The City regulator said it will take “prompt action” if a bank or financial service outright denies service to politicians rather than basing the decision on risk.
The Financial Conduct Authority (FCA) made the promise on Tuesday as it launched a review into how firms are treating politically exposed persons (PEPs) in the UK.
Under international anti-money laundering rules that were incorporated into British law, financial services are required to scrutinise PEPs, their families, and known associates more closely.
“That is why Parliament has asked us to review how UK Politically Exposed Persons are treated within the current legal regime,” she wrote.
Ms. Pritchard said while it’s “necessary and proportionate” for banks to probe how PEPs got their money, “an appropriate level of inquiry should not feel like the financial equivalent of someone rifling through your bin.”
The review will also look at how firms are communicating with their PEP customers, whether they keep their PEP controls under review, and whether junior or local officials have been considered PEPs.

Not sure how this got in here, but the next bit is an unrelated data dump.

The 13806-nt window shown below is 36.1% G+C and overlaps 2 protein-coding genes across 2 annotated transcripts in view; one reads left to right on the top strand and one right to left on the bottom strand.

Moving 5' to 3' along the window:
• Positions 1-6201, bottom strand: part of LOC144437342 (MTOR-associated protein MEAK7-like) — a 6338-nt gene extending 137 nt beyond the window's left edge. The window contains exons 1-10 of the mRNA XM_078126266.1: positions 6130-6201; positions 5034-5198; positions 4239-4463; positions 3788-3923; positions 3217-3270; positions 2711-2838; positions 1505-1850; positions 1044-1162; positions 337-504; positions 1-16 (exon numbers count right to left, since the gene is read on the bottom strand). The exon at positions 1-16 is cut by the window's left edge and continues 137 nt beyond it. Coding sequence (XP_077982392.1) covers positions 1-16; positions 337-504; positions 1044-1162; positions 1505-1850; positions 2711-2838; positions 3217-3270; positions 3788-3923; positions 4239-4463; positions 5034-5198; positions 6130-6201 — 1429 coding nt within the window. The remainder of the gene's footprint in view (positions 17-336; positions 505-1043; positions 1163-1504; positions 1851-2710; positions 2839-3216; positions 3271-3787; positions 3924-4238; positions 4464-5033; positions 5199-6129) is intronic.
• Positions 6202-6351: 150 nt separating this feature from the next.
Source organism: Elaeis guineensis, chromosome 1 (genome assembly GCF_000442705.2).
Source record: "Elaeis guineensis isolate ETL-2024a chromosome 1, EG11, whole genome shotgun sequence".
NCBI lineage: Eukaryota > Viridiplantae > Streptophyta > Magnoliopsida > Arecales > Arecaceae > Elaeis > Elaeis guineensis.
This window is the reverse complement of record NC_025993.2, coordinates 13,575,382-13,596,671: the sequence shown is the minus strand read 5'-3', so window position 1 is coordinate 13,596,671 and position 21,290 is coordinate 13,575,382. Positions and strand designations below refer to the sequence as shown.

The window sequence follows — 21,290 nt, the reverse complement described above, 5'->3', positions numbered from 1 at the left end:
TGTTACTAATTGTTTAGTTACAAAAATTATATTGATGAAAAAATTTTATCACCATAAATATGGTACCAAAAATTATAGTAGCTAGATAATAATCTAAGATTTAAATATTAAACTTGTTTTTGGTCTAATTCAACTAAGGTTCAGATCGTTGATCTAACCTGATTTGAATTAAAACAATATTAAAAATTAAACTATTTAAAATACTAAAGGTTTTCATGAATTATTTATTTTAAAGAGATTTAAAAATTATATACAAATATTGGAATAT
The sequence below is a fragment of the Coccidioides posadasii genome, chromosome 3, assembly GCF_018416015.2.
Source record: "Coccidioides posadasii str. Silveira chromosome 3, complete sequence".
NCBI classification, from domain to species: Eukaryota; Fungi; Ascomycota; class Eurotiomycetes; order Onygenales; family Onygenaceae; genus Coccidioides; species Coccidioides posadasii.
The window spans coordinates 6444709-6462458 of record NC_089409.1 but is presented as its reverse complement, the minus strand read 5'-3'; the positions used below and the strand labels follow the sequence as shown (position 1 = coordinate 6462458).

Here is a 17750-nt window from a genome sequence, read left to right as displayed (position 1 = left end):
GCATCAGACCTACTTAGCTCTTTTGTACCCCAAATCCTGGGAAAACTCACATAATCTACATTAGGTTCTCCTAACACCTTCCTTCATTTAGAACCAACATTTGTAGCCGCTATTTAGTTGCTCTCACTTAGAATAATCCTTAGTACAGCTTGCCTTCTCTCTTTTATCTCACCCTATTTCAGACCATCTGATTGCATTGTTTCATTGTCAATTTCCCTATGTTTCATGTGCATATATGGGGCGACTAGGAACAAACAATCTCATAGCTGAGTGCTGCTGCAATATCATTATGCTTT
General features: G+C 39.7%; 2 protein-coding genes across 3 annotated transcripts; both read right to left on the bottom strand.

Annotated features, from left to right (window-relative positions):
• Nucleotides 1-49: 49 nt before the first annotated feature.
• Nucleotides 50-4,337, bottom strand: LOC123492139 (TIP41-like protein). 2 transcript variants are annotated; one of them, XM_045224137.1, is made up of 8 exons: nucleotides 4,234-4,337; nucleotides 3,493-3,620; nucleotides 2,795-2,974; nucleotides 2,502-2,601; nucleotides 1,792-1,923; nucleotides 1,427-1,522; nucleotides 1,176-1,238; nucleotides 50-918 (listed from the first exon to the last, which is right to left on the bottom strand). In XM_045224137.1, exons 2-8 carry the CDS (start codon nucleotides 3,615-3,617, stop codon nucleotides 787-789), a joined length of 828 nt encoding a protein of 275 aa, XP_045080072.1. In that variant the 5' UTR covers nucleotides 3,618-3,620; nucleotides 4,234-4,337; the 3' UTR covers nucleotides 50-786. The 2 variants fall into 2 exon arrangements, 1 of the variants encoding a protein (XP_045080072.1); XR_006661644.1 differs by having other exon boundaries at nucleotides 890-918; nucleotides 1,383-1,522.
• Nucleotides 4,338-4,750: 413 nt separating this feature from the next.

The FCA said it will collect feedback from PEPs and information from firms and other stakeholders such as the Financial Ombudsman Service.
Conducting a Review
In August, the FCA already began writing to MPs, peers, and other PEPs including senior civil servants and senior army officials, asking them to share their experiences of the PEPs regime.
“In conducting our review, we will be prioritising firms where intelligence indicates concerns in their conduct with PEPs. If we find significant problems in the arrangements of any firm we will take prompt action with that firm to resolve those problems, and not wait for the completion for the review,” the FCA said.
The watchdog expects to conclude the review and publish a report in 10 months.
In a statement, Ms. Pritchard said: “These rules follow international standards and are designed to keep the financial system clean, free from corruption and guard against financial crime. It’s important that they are implemented proportionately and don’t create unnecessary barriers for public servants and their families. We have already persuaded some firms to improve their approach and we will use this review to identify if we need to provide further guidance to firms.”
She also stressed that individuals who are facing problems with financial services should raise their concerns to their service providers or the Financial Ombudsman Service.